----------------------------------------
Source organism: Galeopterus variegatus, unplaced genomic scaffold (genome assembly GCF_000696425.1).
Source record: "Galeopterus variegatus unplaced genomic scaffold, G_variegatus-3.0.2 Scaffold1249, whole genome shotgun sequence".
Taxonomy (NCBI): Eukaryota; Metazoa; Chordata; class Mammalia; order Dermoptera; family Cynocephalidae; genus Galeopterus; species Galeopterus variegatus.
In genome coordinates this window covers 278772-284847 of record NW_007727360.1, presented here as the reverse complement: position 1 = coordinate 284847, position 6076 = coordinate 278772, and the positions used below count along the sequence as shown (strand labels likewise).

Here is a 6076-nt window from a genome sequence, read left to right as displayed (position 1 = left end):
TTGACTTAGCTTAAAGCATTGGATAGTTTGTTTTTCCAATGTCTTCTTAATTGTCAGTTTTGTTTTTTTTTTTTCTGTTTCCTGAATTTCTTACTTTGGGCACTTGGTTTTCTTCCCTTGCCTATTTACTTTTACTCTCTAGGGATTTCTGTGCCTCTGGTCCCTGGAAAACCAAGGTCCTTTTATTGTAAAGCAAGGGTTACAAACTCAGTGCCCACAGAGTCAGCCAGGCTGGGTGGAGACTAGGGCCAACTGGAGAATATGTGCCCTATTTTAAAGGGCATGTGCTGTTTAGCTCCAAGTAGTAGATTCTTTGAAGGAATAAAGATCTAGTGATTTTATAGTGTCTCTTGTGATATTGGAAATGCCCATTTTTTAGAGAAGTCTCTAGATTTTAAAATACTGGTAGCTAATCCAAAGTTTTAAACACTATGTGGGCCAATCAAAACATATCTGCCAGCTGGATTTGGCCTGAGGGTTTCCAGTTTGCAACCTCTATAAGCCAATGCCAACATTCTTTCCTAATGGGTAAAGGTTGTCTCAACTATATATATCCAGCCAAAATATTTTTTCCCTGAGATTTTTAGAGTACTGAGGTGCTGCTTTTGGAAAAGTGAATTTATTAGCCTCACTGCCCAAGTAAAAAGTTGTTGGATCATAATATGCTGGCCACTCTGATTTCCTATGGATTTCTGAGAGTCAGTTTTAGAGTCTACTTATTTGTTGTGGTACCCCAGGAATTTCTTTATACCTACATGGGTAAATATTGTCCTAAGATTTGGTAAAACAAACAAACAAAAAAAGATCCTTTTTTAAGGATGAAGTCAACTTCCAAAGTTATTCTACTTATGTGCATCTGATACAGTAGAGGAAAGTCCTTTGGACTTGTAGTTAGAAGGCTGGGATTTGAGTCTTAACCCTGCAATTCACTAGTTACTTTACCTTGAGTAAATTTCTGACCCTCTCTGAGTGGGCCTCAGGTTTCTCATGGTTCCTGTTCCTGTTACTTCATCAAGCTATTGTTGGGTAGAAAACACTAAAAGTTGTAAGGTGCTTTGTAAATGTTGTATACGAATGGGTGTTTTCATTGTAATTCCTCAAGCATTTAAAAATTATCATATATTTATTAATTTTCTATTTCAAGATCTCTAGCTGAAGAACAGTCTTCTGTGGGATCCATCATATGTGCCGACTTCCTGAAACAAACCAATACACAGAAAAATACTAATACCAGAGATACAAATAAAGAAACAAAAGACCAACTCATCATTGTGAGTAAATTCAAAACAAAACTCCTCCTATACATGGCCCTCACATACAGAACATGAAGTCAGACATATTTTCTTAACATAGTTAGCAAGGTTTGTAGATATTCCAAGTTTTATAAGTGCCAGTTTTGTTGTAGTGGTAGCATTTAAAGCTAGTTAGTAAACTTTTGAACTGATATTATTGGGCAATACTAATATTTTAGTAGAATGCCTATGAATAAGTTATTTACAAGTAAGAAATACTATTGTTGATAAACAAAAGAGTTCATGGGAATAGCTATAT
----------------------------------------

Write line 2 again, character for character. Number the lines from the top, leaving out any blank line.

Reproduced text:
Source record: "Galeopterus variegatus unplaced genomic scaffold, G_variegatus-3.0.2 Scaffold1249, whole genome shotgun sequence".